Affirming our common destiny

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The JFNA 2013 Rabbinic Cabinet mission of 32 rabbis to Kiev, Ukraine, and Israel offered the rabbis representing all denominations from across the country a chance to see first-hand the inspiring work the American Jewish community does on behalf of Jews around the world through our overseas agencies, the Joint Distribution Committee and the Jewish Agency for Israel.

The mission affirms our common fate and destiny and the Talmud’s mandate that we are obligated to care for each other. In addition to witnessing the outreach efforts to provide aid and support to Jews in remote areas and the programs that sustain Jewish life, we fanned out in vans to 10 locations across the city to teach Jews thirsting for knowledge about Judaism.


But we had an additional item on our agenda. We have been concerned on behalf of Kiev’s Jewish community about anti-Semitism, especially as manifested by the increasing popularity of the openly anti-Semitic Svoboda Party. So the Cabinet officers had a meeting with Ukrainian officials, Oleksandr Lavrynovych, the minister of justice, and Tymophiy Kohan, the first deputy of the culture ministry, which has jurisdiction on matters of religion. (These were arranged with the help of the National Conference on Soviet Jewry.) We used our meetings to express our concerns and were pleased to hear Minister Lavrynovych denounce the Svoboda Party in strong unequivocal language. Turning to the rabbis in the room, he likened its members’ extremist ideology to fascism and communism, saying it was no different from what Hitler wrote in Mein Kampf. He explained that the party originally had been called the National Socialist party but, because this too closely resembled the formal name of the Nazi party, it was changed to its current name, which means freedom. He made his contempt clear by calling this a cynical attempt at rebranding.

For his part, the culture minister told us he visits Israel an average of four times a year. He made a point of letting us know that the absence of the Ukrainian ambassador to the United Nations at the time of the vote on Palestinian sovereignty was not coincidental, but a sign of support for the American and Israeli position.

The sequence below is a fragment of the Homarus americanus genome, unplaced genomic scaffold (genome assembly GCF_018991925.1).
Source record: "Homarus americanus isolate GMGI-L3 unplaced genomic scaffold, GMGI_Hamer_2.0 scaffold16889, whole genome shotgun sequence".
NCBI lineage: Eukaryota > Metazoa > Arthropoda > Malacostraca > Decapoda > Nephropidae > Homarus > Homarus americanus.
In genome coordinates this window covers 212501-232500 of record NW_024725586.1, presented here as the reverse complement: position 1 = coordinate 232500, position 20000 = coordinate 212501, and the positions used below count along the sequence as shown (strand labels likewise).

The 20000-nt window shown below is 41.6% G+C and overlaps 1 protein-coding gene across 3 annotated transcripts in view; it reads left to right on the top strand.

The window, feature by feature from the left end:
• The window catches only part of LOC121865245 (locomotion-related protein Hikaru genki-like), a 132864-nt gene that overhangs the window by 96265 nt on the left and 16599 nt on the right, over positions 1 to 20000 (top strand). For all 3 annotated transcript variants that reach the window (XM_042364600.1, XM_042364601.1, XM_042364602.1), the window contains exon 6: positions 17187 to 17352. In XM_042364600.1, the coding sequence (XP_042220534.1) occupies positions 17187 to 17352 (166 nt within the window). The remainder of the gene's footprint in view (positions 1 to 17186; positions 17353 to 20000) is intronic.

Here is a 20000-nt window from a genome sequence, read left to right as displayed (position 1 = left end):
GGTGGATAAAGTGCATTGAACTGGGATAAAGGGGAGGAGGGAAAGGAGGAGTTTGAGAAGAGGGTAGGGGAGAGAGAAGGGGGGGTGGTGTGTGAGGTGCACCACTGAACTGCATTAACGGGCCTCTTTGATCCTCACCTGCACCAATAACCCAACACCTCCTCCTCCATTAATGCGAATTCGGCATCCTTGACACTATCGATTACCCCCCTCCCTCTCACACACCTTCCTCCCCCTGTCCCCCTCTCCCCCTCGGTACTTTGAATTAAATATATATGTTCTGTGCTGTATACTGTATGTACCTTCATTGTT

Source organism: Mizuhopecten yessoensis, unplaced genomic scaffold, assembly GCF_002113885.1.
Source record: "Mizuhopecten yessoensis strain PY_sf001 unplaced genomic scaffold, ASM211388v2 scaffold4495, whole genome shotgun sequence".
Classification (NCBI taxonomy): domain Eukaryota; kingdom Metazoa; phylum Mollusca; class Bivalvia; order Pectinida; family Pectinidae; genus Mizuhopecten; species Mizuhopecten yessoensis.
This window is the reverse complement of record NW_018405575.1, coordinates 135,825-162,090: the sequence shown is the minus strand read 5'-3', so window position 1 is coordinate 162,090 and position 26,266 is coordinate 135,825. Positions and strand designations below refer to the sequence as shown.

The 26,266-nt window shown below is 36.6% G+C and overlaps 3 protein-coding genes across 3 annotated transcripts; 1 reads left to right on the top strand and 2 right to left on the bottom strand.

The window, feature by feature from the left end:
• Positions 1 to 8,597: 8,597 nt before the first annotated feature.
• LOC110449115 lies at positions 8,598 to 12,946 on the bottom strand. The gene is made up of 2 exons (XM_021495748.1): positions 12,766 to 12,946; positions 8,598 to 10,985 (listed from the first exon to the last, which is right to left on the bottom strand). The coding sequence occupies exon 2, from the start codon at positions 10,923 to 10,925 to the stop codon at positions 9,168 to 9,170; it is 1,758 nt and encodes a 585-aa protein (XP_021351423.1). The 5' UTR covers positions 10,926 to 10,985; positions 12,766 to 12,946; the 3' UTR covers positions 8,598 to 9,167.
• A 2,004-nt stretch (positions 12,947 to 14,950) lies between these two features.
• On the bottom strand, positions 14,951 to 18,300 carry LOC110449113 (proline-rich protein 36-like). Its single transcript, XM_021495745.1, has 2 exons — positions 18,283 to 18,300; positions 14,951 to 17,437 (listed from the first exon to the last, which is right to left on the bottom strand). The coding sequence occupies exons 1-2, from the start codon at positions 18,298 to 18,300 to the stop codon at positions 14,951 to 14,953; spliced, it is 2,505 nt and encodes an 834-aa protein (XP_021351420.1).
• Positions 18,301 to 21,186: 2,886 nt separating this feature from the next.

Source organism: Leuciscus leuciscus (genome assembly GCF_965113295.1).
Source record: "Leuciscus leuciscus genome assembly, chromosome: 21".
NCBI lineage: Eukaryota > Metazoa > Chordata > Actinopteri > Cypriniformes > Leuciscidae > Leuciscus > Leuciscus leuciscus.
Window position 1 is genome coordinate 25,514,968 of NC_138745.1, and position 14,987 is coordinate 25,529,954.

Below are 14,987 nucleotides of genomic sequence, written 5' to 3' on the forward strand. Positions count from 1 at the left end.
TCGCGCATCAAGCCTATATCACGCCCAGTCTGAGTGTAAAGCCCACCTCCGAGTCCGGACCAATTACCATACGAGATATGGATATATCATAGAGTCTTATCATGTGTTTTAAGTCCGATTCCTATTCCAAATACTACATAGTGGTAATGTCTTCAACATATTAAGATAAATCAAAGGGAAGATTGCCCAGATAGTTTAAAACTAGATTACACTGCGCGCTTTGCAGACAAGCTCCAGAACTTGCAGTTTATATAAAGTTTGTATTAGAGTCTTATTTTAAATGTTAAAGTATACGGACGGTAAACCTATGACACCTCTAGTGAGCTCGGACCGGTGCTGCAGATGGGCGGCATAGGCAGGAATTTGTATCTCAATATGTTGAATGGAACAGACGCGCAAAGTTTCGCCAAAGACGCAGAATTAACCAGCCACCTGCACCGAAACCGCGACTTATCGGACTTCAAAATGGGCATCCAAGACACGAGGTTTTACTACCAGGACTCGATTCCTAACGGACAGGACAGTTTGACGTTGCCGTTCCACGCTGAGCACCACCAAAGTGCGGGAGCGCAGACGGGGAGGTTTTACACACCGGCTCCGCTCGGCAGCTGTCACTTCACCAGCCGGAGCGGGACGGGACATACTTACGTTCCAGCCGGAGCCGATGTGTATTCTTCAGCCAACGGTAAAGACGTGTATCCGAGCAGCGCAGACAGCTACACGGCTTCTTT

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Ukrainian democracy is young, and still in the formative stages. It has much work to do. It, like other new countries that were created after the collapse of the Soviet Union, has only
known independence for about 20 years. I reminded the justice minister that the Torah teaches, “Justice, justice shall you pursue.” I was pleasantly surprised that he was not only familiar with the passage, but cited other references in the Torah as well. I suggested that to a large extent the freedom and independence enjoyed by Ukraine was a direct result and byproduct
of the Soviet Jewry movement.

These visits with government officials offered us the chance to serve as emissaries of the Jews of Ukraine and the United States. They were an extension of our visits with the Jews and Jewish organizations of Kiev and allowed us to advocate on their behalf so that the government would know that Jews around the world care about what happens to our fellow coreligionists. We had the chance to act on the Talmud’s stipulation that “all Jews are responsible for one another.”


Rabbi Stuart G. Weinblatt is the spiritual leader of Congregation B’nai Tzedek in Potomac and chairman, JFNA Rabbinic Cabinet.

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